Console.WriteLine("Press return");
      catch (WorkflowValidationFailedException exp)
        // catch workflow failed validation exception and show validation errors
        Console.WriteLine("Validation failed:");
        foreach (ValidationError error in exp.Errors)
        Console.WriteLine("Press return");
      catch (Exception e)
        Console.WriteLine("Press return");

    static void workflowRuntime_WorkflowTerminated(object sender, WorkflowTerminatedEventArgs e)
      Console.WriteLine("Workflow terminated");

    static void workflowRuntime_WorkflowCompleted(object sender, WorkflowCompletedEventArgs e)
      Console.WriteLine("Workflow completed");

Update - I've updated the code to show validation errors

Thursday, January 24, 2008

Google wants me

OK, not quite but I did receive an email the other day saying

Google Sydney Engineering division are visiting London to talk about R&D in Australia. You have either been referred by a friend or current Google employee as someone who may be interested in joining us for a special G'Day Google event at Google UK in London.  The evening will include plenty of food and beverages, Aussie style of course...blah...blah... If you are also interested in what is happening in Google London, this will also be a chance to meet local Googlers who can give you an insight into our local engineering divisions.

This intrigued me. First, who had referred me? I don't know anyone at Google but I do know a few people in Australia, so I guess it must have been one of them (perhaps my boss is trying to give me a gentle hint!).

And why are Google Australia coming to the UK to try and recruit people? Do they think all our current bar staff want to return home and start working for Google? Are a lot of the Ozzies over here IT people? Or are they after getting UK residents to move over there?

Anyway, I was interested in going along, not because I think I'd have any chance of working for Google since my predominantly Windows background wouldn't fit in with their open source Linux and Python development. I also doubt I'd manage to refrain from laughing when asked one of their typical interview questions, presuming I got that far. But I was interested in knowing what they do and the kind of people who work there and they did mention beer... OK, they didn't mention beer but they did mention Australian beverages which I can only assume means beer.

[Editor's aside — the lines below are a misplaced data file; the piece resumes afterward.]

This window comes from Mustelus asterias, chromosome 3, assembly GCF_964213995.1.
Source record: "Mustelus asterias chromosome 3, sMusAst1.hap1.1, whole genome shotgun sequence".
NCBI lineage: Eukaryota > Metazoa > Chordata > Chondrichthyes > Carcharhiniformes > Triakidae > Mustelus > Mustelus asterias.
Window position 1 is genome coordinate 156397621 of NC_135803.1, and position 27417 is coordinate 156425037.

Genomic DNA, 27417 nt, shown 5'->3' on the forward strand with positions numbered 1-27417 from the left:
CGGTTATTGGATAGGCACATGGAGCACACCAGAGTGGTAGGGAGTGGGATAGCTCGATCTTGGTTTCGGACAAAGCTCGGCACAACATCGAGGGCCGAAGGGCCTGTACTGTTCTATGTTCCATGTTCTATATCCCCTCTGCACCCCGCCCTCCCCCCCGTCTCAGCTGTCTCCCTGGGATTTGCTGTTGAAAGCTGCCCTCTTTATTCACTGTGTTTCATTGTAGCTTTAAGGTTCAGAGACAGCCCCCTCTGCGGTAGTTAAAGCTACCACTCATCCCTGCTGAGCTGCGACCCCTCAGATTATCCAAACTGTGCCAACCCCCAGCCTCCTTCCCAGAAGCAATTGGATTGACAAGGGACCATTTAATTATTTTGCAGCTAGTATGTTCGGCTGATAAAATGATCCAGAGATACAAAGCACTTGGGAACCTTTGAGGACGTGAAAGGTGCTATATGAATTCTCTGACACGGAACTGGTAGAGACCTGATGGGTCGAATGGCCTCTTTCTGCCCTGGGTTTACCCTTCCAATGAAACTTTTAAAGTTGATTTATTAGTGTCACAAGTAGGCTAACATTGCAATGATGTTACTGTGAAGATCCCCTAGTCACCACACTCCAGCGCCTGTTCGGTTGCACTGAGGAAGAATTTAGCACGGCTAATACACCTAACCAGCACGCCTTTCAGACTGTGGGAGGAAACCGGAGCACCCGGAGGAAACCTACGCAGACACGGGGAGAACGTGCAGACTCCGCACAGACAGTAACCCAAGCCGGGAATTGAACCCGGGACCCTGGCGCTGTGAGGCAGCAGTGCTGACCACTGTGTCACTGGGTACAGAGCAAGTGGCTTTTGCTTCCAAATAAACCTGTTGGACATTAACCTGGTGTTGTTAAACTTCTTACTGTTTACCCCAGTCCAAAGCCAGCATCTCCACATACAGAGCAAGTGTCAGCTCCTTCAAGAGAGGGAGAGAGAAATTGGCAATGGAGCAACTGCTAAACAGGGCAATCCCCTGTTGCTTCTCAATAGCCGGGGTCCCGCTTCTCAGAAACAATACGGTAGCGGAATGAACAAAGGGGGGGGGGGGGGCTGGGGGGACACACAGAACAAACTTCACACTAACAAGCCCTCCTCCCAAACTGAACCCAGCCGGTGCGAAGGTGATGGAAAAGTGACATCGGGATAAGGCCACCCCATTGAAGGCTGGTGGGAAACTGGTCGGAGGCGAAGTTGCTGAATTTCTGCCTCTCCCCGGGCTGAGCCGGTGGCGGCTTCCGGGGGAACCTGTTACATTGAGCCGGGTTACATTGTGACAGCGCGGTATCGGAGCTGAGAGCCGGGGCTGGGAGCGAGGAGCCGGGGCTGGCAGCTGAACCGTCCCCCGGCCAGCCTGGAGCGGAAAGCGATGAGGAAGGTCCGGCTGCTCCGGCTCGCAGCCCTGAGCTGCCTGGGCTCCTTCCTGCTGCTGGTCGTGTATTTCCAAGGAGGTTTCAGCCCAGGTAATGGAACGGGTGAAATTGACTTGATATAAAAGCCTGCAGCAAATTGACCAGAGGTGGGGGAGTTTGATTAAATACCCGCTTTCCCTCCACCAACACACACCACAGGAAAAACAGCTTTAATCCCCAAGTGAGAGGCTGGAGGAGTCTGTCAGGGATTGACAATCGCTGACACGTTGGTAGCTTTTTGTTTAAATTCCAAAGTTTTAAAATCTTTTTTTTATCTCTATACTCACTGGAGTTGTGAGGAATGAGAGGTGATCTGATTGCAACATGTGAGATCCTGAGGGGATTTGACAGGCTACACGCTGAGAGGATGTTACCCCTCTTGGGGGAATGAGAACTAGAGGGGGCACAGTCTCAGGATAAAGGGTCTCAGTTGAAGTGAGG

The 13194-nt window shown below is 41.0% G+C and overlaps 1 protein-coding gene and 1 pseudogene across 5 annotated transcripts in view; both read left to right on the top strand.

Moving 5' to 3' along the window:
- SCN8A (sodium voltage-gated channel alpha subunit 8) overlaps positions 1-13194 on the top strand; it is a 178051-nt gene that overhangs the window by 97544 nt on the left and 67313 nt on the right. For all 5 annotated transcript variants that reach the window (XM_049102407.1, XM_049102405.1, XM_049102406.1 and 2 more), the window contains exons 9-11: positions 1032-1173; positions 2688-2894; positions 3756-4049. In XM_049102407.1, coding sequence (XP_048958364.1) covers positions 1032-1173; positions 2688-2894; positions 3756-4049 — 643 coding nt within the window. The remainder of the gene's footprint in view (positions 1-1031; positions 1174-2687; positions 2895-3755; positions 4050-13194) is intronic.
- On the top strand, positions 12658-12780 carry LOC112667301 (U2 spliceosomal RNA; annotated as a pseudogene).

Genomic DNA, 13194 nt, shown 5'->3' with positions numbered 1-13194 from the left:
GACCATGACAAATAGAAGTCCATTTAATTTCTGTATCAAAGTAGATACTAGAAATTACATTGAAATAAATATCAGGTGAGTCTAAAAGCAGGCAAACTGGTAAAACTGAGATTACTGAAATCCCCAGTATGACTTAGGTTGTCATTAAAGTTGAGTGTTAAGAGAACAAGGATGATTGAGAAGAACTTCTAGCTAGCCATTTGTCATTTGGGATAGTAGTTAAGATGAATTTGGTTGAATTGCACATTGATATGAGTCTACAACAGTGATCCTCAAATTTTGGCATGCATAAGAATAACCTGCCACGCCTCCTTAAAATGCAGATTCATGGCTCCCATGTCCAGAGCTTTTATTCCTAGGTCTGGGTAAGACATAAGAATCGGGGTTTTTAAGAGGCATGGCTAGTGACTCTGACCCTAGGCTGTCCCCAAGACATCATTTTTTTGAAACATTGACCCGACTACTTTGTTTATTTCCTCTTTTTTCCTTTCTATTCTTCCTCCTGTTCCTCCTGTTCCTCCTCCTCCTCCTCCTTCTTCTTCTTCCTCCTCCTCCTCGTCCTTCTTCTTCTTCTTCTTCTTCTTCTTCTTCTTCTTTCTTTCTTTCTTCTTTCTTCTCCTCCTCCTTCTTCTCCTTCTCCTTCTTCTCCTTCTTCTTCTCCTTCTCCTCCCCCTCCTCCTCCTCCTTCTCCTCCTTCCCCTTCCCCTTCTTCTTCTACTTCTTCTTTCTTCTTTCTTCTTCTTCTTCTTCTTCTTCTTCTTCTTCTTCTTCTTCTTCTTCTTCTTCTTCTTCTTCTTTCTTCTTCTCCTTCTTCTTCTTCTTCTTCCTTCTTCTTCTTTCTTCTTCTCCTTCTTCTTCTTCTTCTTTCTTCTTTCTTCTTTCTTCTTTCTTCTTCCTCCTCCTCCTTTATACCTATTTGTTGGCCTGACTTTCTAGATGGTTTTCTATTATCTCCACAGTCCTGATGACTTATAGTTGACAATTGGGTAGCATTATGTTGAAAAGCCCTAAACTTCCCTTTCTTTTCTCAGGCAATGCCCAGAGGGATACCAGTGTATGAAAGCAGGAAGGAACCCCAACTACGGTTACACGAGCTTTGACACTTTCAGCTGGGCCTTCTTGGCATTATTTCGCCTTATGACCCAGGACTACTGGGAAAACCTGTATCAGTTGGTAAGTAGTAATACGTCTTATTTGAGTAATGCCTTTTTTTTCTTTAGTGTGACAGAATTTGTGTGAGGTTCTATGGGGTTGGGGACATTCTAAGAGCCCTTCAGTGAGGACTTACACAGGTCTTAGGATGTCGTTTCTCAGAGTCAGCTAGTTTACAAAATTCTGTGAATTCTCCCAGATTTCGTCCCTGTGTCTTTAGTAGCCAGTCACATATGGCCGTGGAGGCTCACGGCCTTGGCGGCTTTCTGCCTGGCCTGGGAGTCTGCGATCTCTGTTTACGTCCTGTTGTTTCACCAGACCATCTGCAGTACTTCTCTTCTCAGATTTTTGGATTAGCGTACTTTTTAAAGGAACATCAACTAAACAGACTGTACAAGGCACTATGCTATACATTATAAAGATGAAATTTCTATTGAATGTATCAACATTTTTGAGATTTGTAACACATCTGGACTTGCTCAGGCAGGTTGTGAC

They provided a link to their site to get more details and to RSVP. Except it doesn't work and hasn't done for two days. I'm wondering if this is some kind of test in itself, to weed out those people not clever enough to figure out how to find their web page.

Update - After a little research it would appear the URL provided on their email is a link to one of Google's internal subdomains. Clearly not all of Google's employees are geniuses.

Sunday, January 20, 2008

What are spammers up to?

The Random Pub Finder has a form for suggesting pubs to be added to the database. For a long time, we've had spammers posting lots of dodgy URLs via the form, which is not unexpected, since they think they will get added directly to the database. In fact, the suggestions just get emailed to me, in part to reduce the risk of dodgy URLs ending up on the site and also because I've never got round to automating the process.

Lately the spam has been increasing but not in any sensible way. I'm getting things like "Bill, Man Hatten", "Halo, Moscow" and "Diesel, Washington" coming through. It's left me scratching my head as to what these guys are up to. Why would they be submitting this stuff? It isn't linking through to anything and doesn't seem to contain anything of interest. Are we just the victims of an exceedingly stupid spammer?

Friday, January 18, 2008

Using var in C# 3.0

I hadn't really read much about the new var keyword in C# 3.0 but it had troubled me. I had assumed it was like the var keyword in JScript and meant C# was turning into a late-bound dynamic language which I really wasn't keen on. As I mentioned previously, this can cause problems in JScript.NET when the compiler can't infer the type.